Wednesday, December 01, 2010

The Ivies really do try harder

Thought this column at the Huffington Post last week was quite interesting. Apparently Jonathan Cole's piece on recruited student-athletes in the Ivy League is the third in a series, but I missed the first two. Nevertheless, this one was enlightening.
While I knew that the Ivies do not give out athletic scholarships, I did know that many recruited student-athletes are "taken care of." What Cole notes is the high attrition rate on teams. After being recruited and accepted and maybe playing a year (or not) some athletes decide to stop playing sports and focus their attention elsewhere. Because there are no scholarships or aid given based on athletic team participation, they do not experience a financial loss. I am not saying--and I don't think Cole was implying this either--that these students are working the system; getting into an elite school based on their athletic abilities and then ditching athletics for a great education. And Cole also notes that while some athletes have SAT scores lower than their class average, they are still higher than scores at other DI schools.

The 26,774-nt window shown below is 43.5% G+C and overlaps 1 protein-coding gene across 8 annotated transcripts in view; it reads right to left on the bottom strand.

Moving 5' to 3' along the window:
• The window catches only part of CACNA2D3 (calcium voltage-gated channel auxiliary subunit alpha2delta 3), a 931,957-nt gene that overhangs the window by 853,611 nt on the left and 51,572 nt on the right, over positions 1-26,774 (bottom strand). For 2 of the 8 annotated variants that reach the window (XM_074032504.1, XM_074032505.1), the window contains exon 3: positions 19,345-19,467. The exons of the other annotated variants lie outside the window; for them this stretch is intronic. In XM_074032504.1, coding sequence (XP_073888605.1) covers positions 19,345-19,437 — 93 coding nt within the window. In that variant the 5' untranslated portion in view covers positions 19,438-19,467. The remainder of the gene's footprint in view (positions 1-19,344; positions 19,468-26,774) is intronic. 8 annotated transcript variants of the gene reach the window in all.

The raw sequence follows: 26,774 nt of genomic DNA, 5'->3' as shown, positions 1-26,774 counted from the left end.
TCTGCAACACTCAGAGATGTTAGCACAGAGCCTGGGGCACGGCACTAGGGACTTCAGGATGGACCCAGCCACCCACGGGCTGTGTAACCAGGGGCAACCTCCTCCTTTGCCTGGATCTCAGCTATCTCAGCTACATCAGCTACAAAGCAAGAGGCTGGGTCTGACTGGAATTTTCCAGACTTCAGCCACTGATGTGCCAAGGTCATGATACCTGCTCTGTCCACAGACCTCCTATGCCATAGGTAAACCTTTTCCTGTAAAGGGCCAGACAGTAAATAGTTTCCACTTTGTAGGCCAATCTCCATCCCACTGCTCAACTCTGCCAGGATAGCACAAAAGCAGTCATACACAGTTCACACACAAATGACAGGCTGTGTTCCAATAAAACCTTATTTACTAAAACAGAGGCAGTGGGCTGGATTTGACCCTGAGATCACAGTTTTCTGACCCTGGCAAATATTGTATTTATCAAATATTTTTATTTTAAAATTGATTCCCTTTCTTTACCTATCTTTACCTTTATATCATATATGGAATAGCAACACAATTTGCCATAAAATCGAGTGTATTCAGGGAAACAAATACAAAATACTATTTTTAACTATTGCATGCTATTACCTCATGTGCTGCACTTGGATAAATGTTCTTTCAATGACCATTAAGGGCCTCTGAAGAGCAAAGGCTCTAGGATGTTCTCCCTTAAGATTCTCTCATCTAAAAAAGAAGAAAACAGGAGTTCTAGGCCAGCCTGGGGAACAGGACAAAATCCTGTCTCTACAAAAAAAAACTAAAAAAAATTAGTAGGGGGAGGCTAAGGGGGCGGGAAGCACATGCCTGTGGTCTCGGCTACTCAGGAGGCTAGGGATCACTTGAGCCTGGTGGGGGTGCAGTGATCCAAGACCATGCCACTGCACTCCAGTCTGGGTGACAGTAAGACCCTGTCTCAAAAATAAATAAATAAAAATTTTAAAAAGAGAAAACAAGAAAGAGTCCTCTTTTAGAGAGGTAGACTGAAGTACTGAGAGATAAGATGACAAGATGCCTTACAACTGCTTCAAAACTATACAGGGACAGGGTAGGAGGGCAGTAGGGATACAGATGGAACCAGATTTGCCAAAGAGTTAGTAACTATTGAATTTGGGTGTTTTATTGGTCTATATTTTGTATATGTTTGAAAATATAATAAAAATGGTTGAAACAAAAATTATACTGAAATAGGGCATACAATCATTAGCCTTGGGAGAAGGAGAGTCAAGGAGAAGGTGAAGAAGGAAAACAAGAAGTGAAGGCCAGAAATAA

What was really surprising was that roughly 20 percent of any class is comprised of recruited student-athletes. Compare this figure to Pac-10 schools where only 5 percent of the entering class is recruited for athletics.
Cole offers other eye-opening facts and then offers some suggestions, like leaving only a few elite sports to compete at DI and dropping others down to DIII, cutting ties with the NCAA, reducing the number of recruited athletes, and cutting sports. The Ivies carry significantly more teams than other schools. Even after making cuts this past year, Harvard has over 30 intercollegiate teams.
Cole correctly notes that teams do not make money for the schools and that alums who are former athletes are not any more likely to donate money to their alma maters (though they are more likely to make a lot of noise when teams get cut). But he also notes that the reasons athletics were established and valued at the Ivies were because of that whole sound mind/sound body philosophy. So does it matter how much teams cost? It should matter only how athletics are being executed at these schools (and all schools, I would argue). And Cole's suggestions for managing intercollegiate athletics are good. (Though I don' think the Ivies would be able to so easily bid adieu to the NCCA--especially if they want to keep a couple of their sports at the elite level).
But definitely some good information and points to ponder--you know as the college bowl season is upon us and coaches' contracts are up for negotiation and next year's first years are being actively recruited...

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